Quitting your day job and going to India to practice yoga is a dream for many, but it didn’t just stay that way for my friend Marley – she’s not long home from 4 weeks in Goa qualifying to become a yoga teacher. As well as being a superstar yogi, Marley is a big fan of weight training, so she knows only too well what it’s like to be inflexible as those of us who lift heavy and put a lot of demand on our bodies very often are.
If you’re anything like me as a CrossFitter, as soon as the WOD is done and you’ve finished your standard laying-on-the-floor recovery, it’s time to get some food in you and chill. There’s no stretching and no real cooling down, other than walking across the box to pick up your protein shaker.
By consistently adding in the following moves, as recommended especially for CrossFitters by Marley you’ll increase your mobility and flexibility, slowly bring your heartrate down, and reduce risk of injury.
1. Downward Dog
Downward dog is done so often in yoga flow, it’s easy to forget that it’s actually an incredibly beneficial posture in itself: as well as stretching your shoulders and hamstrings it can improve shoulder strength too. Follow Marley’s pointers to perform downward dog for ultimate post-CrossFit stretch.
“First, hamstrings: when you’re in downward dog you really want to engage your quads – that way you are allowing the hamstrings to stretch fully. In the pose you want to feel as though your tilting your sit bones up to the sky, with a nice anterior rotation of the pelvis. If you want to increase the stretch here walk your feet further back away from your hands.”
“You want to feel as though you have a slight external rotation of the shoulders with the shoulder blades drawing away from each other and down your spine.” Marley’s prompt of imagining the majority of weight was going through my little fingers really gave me the feeling of space between my shoulder bladers. “If you want to increase the stretch for the shoulder walk your feet in closer to your hands.”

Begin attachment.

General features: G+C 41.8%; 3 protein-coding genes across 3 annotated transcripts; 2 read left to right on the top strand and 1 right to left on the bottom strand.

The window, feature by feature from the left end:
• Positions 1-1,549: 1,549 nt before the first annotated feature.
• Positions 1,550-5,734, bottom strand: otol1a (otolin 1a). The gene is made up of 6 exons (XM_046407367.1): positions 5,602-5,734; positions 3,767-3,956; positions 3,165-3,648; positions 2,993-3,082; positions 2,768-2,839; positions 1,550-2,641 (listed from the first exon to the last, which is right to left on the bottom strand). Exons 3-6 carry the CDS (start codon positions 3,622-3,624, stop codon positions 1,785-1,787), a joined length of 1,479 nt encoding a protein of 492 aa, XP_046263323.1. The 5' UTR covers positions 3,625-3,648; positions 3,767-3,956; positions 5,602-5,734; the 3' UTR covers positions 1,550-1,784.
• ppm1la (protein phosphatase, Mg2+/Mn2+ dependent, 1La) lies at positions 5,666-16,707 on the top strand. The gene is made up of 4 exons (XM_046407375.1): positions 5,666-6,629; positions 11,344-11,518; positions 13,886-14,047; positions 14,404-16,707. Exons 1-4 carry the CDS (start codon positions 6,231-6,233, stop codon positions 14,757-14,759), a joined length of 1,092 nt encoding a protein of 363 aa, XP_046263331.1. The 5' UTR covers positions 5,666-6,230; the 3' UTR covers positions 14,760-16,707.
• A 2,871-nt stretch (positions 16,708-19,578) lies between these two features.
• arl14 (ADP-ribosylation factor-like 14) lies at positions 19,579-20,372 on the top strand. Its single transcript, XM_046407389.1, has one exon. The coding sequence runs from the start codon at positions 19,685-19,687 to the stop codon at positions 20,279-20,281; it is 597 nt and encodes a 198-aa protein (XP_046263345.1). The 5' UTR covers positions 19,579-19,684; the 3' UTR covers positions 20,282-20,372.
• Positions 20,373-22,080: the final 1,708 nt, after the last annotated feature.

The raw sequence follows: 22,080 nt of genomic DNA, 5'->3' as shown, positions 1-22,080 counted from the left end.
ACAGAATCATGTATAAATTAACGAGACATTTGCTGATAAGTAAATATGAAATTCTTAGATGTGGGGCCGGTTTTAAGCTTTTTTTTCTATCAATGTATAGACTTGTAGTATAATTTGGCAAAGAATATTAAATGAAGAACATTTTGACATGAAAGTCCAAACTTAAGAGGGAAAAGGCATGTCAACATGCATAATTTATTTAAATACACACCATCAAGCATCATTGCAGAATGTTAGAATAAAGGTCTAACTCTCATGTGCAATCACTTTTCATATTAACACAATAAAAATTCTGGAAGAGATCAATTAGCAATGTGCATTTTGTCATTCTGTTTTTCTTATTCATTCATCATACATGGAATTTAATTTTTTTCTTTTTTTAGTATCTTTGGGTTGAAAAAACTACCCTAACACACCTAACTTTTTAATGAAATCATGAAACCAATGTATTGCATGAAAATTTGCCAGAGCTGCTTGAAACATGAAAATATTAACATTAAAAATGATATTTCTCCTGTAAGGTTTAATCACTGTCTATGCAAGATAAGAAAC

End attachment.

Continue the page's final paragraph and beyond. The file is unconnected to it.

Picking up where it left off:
2. Cat & Cow
I’ve always done this stretch to release my back, but it’s perfect for after a WOD where you’ve absolutely hammered your core, like after doing lots of heavy thrusters. Simply plant the hands under the shoulders with the knees under the hips, and flex upwards for cat, with your pelvis pointing towards the sky, then push through the hands, tucking your pelvis forward for cow. Aah.
3. Uttana Shishosana (Puppy pose)
“This alone is a good shoulder stretch as you extend the arms in front of you but if you want to target each shoulder separately weave your right arm under your left, palm facing up and bring your right cheek to the mat,” says Marley. In CrossFit we do this thoracic stretch with a straight supporting arm, but Marley encouraged me to add a bend and I got much more out of the stretch. “You should feel this across the shoulder blade. Hold and then repeat on the left.”
4. Ustrasana (Camel pose)
“A deep hip flexor stretch – make sure if you cannot reach the heels that you keep your hands on the lower back for support”, says Marley. Considering I have tight hip flexors this one came quite easily to me, though if it doesn’t for you the first option will be just as beneficial. Marley adds that “during the pose you really want to push the hips forward” – this will make sure you feel a good stretch along the front of the body.